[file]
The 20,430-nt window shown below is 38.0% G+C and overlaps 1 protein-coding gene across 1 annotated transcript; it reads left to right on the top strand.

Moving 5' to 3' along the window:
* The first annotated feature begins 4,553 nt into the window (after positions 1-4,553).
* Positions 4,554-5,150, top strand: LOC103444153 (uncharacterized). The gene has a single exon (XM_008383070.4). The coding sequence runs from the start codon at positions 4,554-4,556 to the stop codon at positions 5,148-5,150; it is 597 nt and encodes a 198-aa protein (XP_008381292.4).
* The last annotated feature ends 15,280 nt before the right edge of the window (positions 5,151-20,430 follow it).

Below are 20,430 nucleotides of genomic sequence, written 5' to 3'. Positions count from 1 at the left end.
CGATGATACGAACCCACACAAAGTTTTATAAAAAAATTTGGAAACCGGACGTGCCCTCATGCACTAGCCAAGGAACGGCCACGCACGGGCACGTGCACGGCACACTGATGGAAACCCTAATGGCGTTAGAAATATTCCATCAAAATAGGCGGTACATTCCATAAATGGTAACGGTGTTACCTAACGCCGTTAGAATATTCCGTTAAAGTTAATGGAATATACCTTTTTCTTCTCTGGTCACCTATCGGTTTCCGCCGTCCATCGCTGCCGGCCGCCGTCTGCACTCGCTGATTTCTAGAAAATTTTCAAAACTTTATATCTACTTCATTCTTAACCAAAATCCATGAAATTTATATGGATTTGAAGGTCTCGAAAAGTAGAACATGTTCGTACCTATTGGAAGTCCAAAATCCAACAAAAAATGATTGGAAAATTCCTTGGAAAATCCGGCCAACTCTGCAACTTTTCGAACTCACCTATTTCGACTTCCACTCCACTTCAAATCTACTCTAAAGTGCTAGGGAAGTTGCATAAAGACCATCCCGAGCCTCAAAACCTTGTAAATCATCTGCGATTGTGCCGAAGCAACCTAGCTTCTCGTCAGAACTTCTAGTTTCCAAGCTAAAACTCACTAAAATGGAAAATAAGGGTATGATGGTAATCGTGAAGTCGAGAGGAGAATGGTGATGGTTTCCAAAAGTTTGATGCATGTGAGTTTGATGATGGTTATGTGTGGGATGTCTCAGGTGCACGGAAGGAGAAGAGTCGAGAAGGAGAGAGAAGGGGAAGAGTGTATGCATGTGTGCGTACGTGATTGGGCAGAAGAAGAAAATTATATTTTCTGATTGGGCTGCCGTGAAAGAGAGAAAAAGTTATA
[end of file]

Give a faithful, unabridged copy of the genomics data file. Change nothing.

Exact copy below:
The 20,430-nt window shown below is 38.0% G+C and overlaps 1 protein-coding gene across 1 annotated transcript; it reads left to right on the top strand.

Moving 5' to 3' along the window:
* The first annotated feature begins 4,553 nt into the window (after positions 1-4,553).
* Positions 4,554-5,150, top strand: LOC103444153 (uncharacterized). The gene has a single exon (XM_008383070.4). The coding sequence runs from the start codon at positions 4,554-4,556 to the stop codon at positions 5,148-5,150; it is 597 nt and encodes a 198-aa protein (XP_008381292.4).
* The last annotated feature ends 15,280 nt before the right edge of the window (positions 5,151-20,430 follow it).

Below are 20,430 nucleotides of genomic sequence, written 5' to 3'. Positions count from 1 at the left end.
CGATGATACGAACCCACACAAAGTTTTATAAAAAAATTTGGAAACCGGACGTGCCCTCATGCACTAGCCAAGGAACGGCCACGCACGGGCACGTGCACGGCACACTGATGGAAACCCTAATGGCGTTAGAAATATTCCATCAAAATAGGCGGTACATTCCATAAATGGTAACGGTGTTACCTAACGCCGTTAGAATATTCCGTTAAAGTTAATGGAATATACCTTTTTCTTCTCTGGTCACCTATCGGTTTCCGCCGTCCATCGCTGCCGGCCGCCGTCTGCACTCGCTGATTTCTAGAAAATTTTCAAAACTTTATATCTACTTCATTCTTAACCAAAATCCATGAAATTTATATGGATTTGAAGGTCTCGAAAAGTAGAACATGTTCGTACCTATTGGAAGTCCAAAATCCAACAAAAAATGATTGGAAAATTCCTTGGAAAATCCGGCCAACTCTGCAACTTTTCGAACTCACCTATTTCGACTTCCACTCCACTTCAAATCTACTCTAAAGTGCTAGGGAAGTTGCATAAAGACCATCCCGAGCCTCAAAACCTTGTAAATCATCTGCGATTGTGCCGAAGCAACCTAGCTTCTCGTCAGAACTTCTAGTTTCCAAGCTAAAACTCACTAAAATGGAAAATAAGGGTATGATGGTAATCGTGAAGTCGAGAGGAGAATGGTGATGGTTTCCAAAAGTTTGATGCATGTGAGTTTGATGATGGTTATGTGTGGGATGTCTCAGGTGCACGGAAGGAGAAGAGTCGAGAAGGAGAGAGAAGGGGAAGAGTGTATGCATGTGTGCGTACGTGATTGGGCAGAAGAAGAAAATTATATTTTCTGATTGGGCTGCCGTGAAAGAGAGAAAAAGTTATA